Un bureau sur l'Atlantique

Emmanuel Hocquard

" Blank Spots "


You are welcome to this
map, though it does not
begin to charts the necessary
roads or any event.

Keith Waldrop 1


The preface to 49 + 1 nouveaux poètes américain  2 ends: "This anthology hopes to make a contribution to contemporary French literature. And also, to a certain extent, a contribution to contemporary American literature." This conclusion is the point of departure for the following observations:

1 -- When I speak about the French translation of contemporary American poetry as a contribution to contemporary French literature, what do I see as the nature of this contribution? I'm tempted to reply: a rip. Or a hole. Or even a "blank spot."









(Lewis Carroll, The Hunting of the Snark)

2 -- My generation will probably be the last one to have seen the "blank spots" on maps of the world where the countries and colonial empires were colored in red, orange, blue, green. There remained a few blank spots, indicating the few still unexplored zones. Today, the maps are completely colored in and the explorers are replaced by tourists.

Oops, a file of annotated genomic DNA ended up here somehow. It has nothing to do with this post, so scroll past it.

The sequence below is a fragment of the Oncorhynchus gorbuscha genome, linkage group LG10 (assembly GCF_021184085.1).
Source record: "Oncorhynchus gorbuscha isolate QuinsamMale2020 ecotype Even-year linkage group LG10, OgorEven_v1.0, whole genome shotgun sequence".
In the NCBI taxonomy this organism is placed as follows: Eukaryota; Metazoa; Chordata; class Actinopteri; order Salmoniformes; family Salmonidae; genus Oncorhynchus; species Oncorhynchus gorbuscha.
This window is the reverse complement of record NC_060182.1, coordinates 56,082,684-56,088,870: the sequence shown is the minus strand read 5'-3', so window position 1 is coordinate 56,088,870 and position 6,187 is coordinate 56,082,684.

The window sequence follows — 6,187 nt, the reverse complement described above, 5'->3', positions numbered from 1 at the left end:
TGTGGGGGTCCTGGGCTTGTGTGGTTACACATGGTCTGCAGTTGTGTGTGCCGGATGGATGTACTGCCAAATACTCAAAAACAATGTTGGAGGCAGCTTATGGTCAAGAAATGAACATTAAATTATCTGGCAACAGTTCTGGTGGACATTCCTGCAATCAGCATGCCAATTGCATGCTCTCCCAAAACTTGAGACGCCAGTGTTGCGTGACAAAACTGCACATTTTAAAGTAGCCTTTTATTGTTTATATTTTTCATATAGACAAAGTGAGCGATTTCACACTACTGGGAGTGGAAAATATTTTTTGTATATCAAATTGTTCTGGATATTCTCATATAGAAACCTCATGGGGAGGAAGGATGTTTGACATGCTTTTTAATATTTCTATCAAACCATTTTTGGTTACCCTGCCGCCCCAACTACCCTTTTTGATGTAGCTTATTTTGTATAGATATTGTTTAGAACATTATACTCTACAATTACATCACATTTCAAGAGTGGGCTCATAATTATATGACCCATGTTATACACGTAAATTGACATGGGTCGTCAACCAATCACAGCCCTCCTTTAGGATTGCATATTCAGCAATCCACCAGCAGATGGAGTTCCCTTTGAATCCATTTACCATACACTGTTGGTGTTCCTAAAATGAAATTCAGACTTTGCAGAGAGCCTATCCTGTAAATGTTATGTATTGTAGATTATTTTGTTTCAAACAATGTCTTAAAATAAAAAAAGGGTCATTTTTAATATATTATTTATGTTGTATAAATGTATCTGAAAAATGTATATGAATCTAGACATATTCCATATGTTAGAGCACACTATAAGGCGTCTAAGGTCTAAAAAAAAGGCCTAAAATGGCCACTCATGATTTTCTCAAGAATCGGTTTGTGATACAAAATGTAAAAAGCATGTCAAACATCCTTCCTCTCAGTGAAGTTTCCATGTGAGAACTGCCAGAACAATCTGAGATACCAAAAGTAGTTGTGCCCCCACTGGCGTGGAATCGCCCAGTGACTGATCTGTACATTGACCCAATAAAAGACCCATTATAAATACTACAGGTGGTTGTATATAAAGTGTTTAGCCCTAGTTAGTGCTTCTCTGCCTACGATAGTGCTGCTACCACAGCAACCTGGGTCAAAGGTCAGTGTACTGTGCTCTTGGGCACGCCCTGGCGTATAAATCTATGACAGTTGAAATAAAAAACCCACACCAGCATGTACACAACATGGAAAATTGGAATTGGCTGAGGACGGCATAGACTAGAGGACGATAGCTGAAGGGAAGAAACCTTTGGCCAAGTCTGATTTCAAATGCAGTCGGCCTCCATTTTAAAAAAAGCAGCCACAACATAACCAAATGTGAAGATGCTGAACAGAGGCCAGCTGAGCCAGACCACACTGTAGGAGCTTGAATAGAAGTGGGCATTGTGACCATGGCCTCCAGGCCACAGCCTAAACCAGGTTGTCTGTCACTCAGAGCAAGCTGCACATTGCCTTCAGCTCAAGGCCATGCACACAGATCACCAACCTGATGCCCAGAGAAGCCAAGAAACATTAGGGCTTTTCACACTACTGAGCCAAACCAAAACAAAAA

2 bis --

"Other maps are such shapes,

with their island and their capes!

But we've got our brave Captain to thank"

(So the crew would protest)

"that he's brought us the best --

A perfect and absolute blank!"

(Lewis Carroll 3)

3 -- For me, then, the contribution of translations of American poetry to contemporary French literature consists of: 1) creating a distance within a space-time in the process of incessant narrowing; 2) expressing that distance; 3) reinserting "blank spots" within the general coloring context.

3 1/2 -- I see this as an additional reason for rejecting bilingual publications (American and French texts on facing pages) which imply not only something like an equal sign (=) between the two texts, but also a possible proximity. Unless the whole northern Atlantic Ocean can fit in the fold between two facing pages, as in: A Fold Unites Two Continents.

4 -- When I wrote that contemporary American poetry in French translation is a contribution to contemporary French literature, I didn't mean to say that French literature is enriched or augmented, but rather that its surface area is expanded into unexplored zones. Today, to translate American poetry into French is to gain ground.

Unowned territory. No man's land. Not for selling or building. And definitely not a ground for meetings, exchanges, dialogues, discussions, influences, communication in short, but rather an initial space of observation and reflection.

4 1/2 -- Reflection is meant here in every sense of the word.

5 -- I also remarked: "My real pleasure is reading American poetry in French. . . My satisfaction could be expressed in these terms: no French poet could ever write this.4